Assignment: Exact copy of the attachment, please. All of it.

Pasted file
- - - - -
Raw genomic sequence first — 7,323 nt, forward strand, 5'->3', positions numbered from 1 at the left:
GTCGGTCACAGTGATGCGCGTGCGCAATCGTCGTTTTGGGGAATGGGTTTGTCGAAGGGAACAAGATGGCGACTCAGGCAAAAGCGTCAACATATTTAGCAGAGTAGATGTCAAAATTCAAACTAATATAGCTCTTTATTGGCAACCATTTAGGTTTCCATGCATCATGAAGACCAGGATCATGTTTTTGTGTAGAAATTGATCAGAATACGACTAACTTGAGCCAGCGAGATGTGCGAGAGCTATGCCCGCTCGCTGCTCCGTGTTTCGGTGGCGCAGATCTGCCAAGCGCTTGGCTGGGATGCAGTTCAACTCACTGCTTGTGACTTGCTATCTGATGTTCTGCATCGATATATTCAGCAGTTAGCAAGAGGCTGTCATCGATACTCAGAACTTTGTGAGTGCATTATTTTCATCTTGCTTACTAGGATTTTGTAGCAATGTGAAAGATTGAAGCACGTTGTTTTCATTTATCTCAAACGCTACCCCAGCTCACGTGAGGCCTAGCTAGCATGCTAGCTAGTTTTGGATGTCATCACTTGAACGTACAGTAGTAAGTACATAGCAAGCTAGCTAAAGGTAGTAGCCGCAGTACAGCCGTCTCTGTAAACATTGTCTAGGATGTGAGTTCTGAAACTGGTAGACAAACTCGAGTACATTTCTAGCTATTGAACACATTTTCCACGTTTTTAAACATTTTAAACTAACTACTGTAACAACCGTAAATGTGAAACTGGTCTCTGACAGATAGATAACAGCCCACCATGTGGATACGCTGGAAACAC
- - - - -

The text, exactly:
Raw genomic sequence first — 7,323 nt, forward strand, 5'->3', positions numbered from 1 at the left:
GTCGGTCACAGTGATGCGCGTGCGCAATCGTCGTTTTGGGGAATGGGTTTGTCGAAGGGAACAAGATGGCGACTCAGGCAAAAGCGTCAACATATTTAGCAGAGTAGATGTCAAAATTCAAACTAATATAGCTCTTTATTGGCAACCATTTAGGTTTCCATGCATCATGAAGACCAGGATCATGTTTTTGTGTAGAAATTGATCAGAATACGACTAACTTGAGCCAGCGAGATGTGCGAGAGCTATGCCCGCTCGCTGCTCCGTGTTTCGGTGGCGCAGATCTGCCAAGCGCTTGGCTGGGATGCAGTTCAACTCACTGCTTGTGACTTGCTATCTGATGTTCTGCATCGATATATTCAGCAGTTAGCAAGAGGCTGTCATCGATACTCAGAACTTTGTGAGTGCATTATTTTCATCTTGCTTACTAGGATTTTGTAGCAATGTGAAAGATTGAAGCACGTTGTTTTCATTTATCTCAAACGCTACCCCAGCTCACGTGAGGCCTAGCTAGCATGCTAGCTAGTTTTGGATGTCATCACTTGAACGTACAGTAGTAAGTACATAGCAAGCTAGCTAAAGGTAGTAGCCGCAGTACAGCCGTCTCTGTAAACATTGTCTAGGATGTGAGTTCTGAAACTGGTAGACAAACTCGAGTACATTTCTAGCTATTGAACACATTTTCCACGTTTTTAAACATTTTAAACTAACTACTGTAACAACCGTAAATGTGAAACTGGTCTCTGACAGATAGATAACAGCCCACCATGTGGATACGCTGGAAACAC